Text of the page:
Shane the Gamer’s Darren Price has spent the last month cruising the space-lanes in Frontier Development’s Elite: Dangerous. He takes some time out from engaging in a bit of space piracy to tell us about his experience.
In the early 80s the original Elite was my first experience of an open world adventure. Gaming sandboxes may be something we take for granted now, but back then the idea that I could just do whatever I wanted in a game was a brand new and rather amazing concept.
I spent hours flying around trading goods and fending off attacking space pirates. Almost a decade later, Frontier: Elite 2 allowed me to explore the galaxy and land on planets.
The old Elite games are so important to me, it’s been a challenge to review Elite: Dangerous without my mind wondering into some halcyon dream.
Rubbing the nostalgia from my eyes for a moment, let’s engage super-cruise and take flight with this modern incarnation of a genre-creating game.
Elite: Dangerous puts the player in the pilot’s seat of a starship and casts them out into the vast emptiness of the galaxy.
Every visible star in the sky has a planetary system that is, theoretically, available to explore. This is sandbox gaming on a galactic scale.
Whilst many of the star systems are uninhabited, a lot of them have space stations and orbital platforms circling around planets. It is between these outposts that the game’s commercial system is structured, and Elite’s commanders forge their careers.
Currently starship commanders can only dock at space stations, but the developers have stated that planetary landings will form part of a future add-on pack.
Whilst I can understand the reason for this given the crowd-funded nature of the game’s development, looking at it is as a commercial game release, it is a bit of a backwards step. This game is supposed to be a sequel to the original Elite games, but it comes across more like a remake of the first game.
The absence of the planetary landings that I enjoyed in the 1990’s Frontier: Elite 2 only serves to reinforce this step backwards.
New players start off aboard a small ship docked in a space station with 1000 credits in the bank. When docked, the starport services menu allows players to visit the local commodities market to buy and sell cargo and check the bulletin board for potential contract jobs.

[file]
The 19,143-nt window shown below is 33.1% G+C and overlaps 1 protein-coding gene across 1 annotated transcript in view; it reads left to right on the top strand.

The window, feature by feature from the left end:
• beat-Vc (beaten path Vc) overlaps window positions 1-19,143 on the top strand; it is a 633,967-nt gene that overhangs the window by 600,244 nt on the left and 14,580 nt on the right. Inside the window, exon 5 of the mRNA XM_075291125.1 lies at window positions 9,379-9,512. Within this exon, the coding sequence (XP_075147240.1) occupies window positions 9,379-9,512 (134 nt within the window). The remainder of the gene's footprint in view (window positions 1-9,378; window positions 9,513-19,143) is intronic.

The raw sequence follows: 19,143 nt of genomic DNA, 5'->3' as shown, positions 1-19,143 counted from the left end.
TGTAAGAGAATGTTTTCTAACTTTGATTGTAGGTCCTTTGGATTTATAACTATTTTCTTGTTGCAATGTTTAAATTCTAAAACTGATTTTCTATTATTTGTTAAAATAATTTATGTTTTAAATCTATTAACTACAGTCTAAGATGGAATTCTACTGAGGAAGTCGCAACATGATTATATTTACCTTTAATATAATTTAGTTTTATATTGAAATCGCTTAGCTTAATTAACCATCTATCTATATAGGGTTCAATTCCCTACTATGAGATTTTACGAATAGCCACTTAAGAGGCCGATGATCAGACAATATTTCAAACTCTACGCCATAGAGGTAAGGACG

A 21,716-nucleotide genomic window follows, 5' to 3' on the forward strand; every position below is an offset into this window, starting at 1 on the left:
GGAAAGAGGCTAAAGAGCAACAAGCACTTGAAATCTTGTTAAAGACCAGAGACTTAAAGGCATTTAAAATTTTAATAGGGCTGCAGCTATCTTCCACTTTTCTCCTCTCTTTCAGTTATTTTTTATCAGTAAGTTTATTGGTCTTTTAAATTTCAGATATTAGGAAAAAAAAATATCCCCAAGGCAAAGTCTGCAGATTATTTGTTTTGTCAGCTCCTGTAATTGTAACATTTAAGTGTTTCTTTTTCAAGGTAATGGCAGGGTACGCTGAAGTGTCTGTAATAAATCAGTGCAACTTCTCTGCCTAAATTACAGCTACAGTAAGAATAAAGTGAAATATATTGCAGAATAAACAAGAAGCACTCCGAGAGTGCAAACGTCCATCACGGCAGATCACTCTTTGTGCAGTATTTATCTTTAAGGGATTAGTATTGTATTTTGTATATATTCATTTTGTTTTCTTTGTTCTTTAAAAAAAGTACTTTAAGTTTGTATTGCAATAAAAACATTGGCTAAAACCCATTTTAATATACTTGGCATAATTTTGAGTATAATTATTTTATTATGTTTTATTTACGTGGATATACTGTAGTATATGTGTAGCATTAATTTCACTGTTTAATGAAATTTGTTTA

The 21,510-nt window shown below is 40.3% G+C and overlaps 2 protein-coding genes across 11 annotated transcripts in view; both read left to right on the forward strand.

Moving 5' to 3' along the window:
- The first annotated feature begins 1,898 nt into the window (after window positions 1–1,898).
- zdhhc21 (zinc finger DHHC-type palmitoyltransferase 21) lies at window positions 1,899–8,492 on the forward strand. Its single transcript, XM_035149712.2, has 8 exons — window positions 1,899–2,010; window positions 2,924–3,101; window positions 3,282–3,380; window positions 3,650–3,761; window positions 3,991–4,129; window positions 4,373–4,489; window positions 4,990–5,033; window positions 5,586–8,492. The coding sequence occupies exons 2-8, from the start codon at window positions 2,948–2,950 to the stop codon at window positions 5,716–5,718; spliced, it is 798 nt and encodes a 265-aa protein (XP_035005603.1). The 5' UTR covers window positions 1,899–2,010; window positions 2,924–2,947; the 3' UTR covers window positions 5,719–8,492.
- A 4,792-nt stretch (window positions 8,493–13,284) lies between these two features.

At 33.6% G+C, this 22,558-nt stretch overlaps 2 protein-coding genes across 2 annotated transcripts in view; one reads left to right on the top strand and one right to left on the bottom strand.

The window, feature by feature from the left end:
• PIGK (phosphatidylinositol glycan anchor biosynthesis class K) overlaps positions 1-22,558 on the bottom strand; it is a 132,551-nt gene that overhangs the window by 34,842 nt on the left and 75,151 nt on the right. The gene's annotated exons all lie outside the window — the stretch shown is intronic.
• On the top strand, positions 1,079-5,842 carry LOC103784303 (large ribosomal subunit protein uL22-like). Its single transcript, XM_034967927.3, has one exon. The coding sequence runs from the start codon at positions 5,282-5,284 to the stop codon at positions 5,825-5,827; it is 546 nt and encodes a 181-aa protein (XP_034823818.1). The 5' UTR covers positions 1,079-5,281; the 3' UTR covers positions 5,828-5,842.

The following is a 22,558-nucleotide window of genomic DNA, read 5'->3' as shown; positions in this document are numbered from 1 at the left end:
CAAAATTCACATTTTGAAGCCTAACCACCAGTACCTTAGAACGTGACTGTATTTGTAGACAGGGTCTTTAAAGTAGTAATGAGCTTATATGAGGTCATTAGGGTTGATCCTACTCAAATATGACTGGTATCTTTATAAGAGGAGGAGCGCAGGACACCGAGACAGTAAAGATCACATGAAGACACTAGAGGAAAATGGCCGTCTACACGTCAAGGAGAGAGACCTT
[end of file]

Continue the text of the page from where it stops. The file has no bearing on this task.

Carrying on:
Obviously when it comes to cargo the aim is to buy low and sell high. What contract jobs you take, however, very much depends on how you want to play the game.
Early on I took simple courier jobs just to make a quick buck. I soon started moving contraband about, increasing my profit margins by a considerable amount.
Soon I could afford another ship with a bit more oomph and start engaging in some of the combat contracts.
This is where Elite comes into its own, it’s very much about what you put into the game as to what you get out of it. If you need tightly defined mission structures to keep you engaged in a game, Elite: Dangerous is not going to be for you.
Technically, it’s mind-blowing, given the vast scale of the galaxy open to explore and exploit. As a game, however, it does require a bit of patience and is more akin to Microsoft Flight Simulator or Euro Truck Simulator than an arcade shooter.
If you like the idea of being cast out into a huge simulated galaxy with its own dynamic economy, and doing what you please, you are going to have a ball.
The developers have gone for realism as much as they can, the only artistic licence that they have taken is the assumption that faster-than-light travel is possible. Everything else is based on what we know of the galaxy and the realm of physics.
With this in mind, if you are expecting epic space battles like something out of a sci-fi movie you are going to be sorely disappointed.
There’s no added drama and even heated exchanges of fire are somewhat muted affairs. Dogfighting acrobatics can be enhanced by switching off the inertial dampening, placing your space craft at the mercy of Newtonian physics.
It’s pretty cool to turn your cockpit to face your pursuer whilst maintaining your direction of travel.
In the world of Elite: Dangerous, it’s not necessarily combat situations that provide the immersion.
There’s something amazing about lifting off from that first launch pad and slowly making your way to the hanger exit. All around you other ships are taking off and landing, you can see vehicles on the stations transport network.